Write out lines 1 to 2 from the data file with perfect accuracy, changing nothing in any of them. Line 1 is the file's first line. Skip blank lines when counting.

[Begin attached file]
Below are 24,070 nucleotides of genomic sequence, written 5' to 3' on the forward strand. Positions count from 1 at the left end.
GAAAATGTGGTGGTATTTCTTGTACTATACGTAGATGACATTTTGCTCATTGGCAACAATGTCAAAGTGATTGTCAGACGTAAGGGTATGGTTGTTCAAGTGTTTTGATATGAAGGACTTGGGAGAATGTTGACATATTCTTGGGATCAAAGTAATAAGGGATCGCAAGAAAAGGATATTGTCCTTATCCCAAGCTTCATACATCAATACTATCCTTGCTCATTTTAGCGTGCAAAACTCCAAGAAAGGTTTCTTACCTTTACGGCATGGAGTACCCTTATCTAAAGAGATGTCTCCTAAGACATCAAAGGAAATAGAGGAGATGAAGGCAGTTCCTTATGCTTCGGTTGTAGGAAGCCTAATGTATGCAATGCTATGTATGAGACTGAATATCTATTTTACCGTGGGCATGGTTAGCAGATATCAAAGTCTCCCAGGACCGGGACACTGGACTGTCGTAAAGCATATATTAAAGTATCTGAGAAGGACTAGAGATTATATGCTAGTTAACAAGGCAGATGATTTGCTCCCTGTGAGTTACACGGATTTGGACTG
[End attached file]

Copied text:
Below are 24,070 nucleotides of genomic sequence, written 5' to 3' on the forward strand. Positions count from 1 at the left end.
GAAAATGTGGTGGTATTTCTTGTACTATACGTAGATGACATTTTGCTCATTGGCAACAATGTCAAAGTGATTGTCAGACGTAAGGGTATGGTTGTTCAAGTGTTTTGATATGAAGGACTTGGGAGAATGTTGACATATTCTTGGGATCAAAGTAATAAGGGATCGCAAGAAAAGGATATTGTCCTTATCCCAAGCTTCATACATCAATACTATCCTTGCTCATTTTAGCGTGCAAAACTCCAAGAAAGGTTTCTTACCTTTACGGCATGGAGTACCCTTATCTAAAGAGATGTCTCCTAAGACATCAAAGGAAATAGAGGAGATGAAGGCAGTTCCTTATGCTTCGGTTGTAGGAAGCCTAATGTATGCAATGCTATGTATGAGACTGAATATCTATTTTACCGTGGGCATGGTTAGCAGATATCAAAGTCTCCCAGGACCGGGACACTGGACTGTCGTAAAGCATATATTAAAGTATCTGAGAAGGACTAGAGATTATATGCTAGTTAACAAGGCAGATGATTTGCTCCCTGTGAGTTACACGGATTTGGACTG